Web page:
What is it that scares you the most? What fears do you have in your mind that nestle behind everything else going on in your life? What would happen if they were to come true? Would you rise to the challenge that they present?
I was in a relationship until recently that lasted for many years. In the back of my mind I became terrified that should the relationship end I would find myself crushed. My spirit would break and I would fall into the depths of despair. And in some ways that occurred, but it happened while I was still in the relationship.
Toward the end of our time together I sensed things weren’t going to work out. My partner and I grew further apart. We spent less time together and started hanging out with different people. Our circles weren’t overlapping and our interests diverged.
It was during those final months my mental health started to take a downward spiral. I felt suicidal and depressed. I had times where I wanted to take my own life. I was mourning and cut up by the end of a relationship even though I was still in it. The route and relationship by which my grief flowed weren’t a traditional one. But in some ways it was better for me since I had a partner there to help me as we sorted through things. We had a lot of discussions. We took time apart.
In my mind I lived with my fears: abandonment, depression, suicidality, loneliness. I feared all these may rear their heads and crush me or kill me.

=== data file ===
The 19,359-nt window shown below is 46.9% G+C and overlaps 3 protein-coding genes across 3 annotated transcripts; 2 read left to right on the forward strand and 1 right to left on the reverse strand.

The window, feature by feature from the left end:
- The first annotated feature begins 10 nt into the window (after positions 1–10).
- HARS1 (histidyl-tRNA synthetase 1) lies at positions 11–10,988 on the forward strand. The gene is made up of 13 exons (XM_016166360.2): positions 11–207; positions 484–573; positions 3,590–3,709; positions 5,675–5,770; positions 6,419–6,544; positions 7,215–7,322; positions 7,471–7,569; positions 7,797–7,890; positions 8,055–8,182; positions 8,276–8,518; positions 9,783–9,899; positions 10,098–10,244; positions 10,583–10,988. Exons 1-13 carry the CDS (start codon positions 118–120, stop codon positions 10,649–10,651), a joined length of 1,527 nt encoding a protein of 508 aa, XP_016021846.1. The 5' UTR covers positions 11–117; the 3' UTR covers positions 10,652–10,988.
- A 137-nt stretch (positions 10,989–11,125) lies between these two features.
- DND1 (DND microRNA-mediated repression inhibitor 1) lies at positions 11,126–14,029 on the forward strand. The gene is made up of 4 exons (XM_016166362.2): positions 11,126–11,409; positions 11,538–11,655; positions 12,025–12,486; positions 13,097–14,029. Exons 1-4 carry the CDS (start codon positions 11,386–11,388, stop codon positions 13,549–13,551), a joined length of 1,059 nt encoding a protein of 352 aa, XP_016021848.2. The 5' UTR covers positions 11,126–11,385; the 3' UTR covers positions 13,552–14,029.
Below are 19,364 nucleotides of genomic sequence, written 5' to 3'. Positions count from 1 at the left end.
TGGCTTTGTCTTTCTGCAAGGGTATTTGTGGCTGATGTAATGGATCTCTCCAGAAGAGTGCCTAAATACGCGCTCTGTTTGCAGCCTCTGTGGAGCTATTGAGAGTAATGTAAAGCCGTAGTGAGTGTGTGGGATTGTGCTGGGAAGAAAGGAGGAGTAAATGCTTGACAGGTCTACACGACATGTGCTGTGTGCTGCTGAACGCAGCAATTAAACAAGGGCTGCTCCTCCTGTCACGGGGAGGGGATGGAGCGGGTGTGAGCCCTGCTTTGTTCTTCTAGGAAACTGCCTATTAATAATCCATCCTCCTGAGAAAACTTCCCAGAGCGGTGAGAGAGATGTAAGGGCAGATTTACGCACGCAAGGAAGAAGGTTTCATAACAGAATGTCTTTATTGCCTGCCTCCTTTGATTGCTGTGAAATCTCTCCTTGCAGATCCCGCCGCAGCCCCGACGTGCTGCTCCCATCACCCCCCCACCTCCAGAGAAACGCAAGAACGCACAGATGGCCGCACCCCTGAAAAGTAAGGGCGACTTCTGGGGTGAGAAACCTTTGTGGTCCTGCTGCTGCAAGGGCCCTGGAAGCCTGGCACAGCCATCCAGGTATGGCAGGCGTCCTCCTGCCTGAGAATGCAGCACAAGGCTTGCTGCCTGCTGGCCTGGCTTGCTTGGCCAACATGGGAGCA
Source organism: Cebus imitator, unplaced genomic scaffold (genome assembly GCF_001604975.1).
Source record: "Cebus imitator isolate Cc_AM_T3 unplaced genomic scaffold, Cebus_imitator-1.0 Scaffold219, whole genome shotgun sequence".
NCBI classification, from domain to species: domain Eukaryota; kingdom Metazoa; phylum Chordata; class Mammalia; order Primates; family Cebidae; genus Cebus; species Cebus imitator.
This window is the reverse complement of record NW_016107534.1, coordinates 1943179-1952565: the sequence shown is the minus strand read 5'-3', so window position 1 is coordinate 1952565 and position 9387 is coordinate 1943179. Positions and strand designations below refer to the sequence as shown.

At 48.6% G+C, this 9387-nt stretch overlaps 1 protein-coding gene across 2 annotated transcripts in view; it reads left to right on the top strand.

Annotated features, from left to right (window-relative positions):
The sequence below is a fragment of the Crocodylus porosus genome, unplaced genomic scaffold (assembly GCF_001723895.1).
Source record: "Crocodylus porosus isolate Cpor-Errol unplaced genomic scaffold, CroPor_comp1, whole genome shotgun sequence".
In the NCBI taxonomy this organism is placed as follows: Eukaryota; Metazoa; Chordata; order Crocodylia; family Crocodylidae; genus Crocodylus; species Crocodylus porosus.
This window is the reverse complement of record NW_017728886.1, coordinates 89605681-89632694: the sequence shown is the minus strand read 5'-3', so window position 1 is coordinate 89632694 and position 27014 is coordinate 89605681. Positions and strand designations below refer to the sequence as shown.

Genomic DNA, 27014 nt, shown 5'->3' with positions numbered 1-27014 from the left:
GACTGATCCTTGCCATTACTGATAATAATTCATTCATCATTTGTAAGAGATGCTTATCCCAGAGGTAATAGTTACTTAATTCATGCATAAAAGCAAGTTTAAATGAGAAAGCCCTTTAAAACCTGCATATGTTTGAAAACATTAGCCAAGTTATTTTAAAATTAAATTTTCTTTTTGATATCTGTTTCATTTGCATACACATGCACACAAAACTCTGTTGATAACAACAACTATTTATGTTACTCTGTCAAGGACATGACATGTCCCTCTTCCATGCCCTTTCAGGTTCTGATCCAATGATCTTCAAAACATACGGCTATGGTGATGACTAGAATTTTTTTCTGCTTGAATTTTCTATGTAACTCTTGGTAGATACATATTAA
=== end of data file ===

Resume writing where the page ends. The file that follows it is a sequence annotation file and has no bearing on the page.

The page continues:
I have spent the past two decades working toward good mental health. It’s something I do every day through meditation, journaling, and speaking about it with others. I have the tools I need to grow and succeed. I have the confidence—although it’s taken me a long time to get it—to know I am capable of handling big things. I can deal with most everything that comes my way and if not, I have the support system to help me. I’ve worked on my relationships and friendships and they’ve proved to be beneficial.
Thus, when the relationship I had been in all these years finally did end it hurt, but not as bad as I feared it might. I relied on the support system I had and decided to use this new situation as an opportunity to address issues in my life. I worked to develop new friendships, become more involved with activities and found the time to pursue the things I love to do.
Those months before the end of the relationship were some of the most difficult ones I’ve experienced in many years. But my worries didn't crush me; instead, they continued to sculpt me into someone who is often working on himself. I'm trying to improve my mental health and help others along the way, in the same way that friends and family have helped me to overcome my worst fears.
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This blog is an exploration of the subjects of belonging and loneliness. I also look at mental health issues. I seek to provide content to my readers that is informative and helpful. If you don't want to miss anything, sign up for my email list.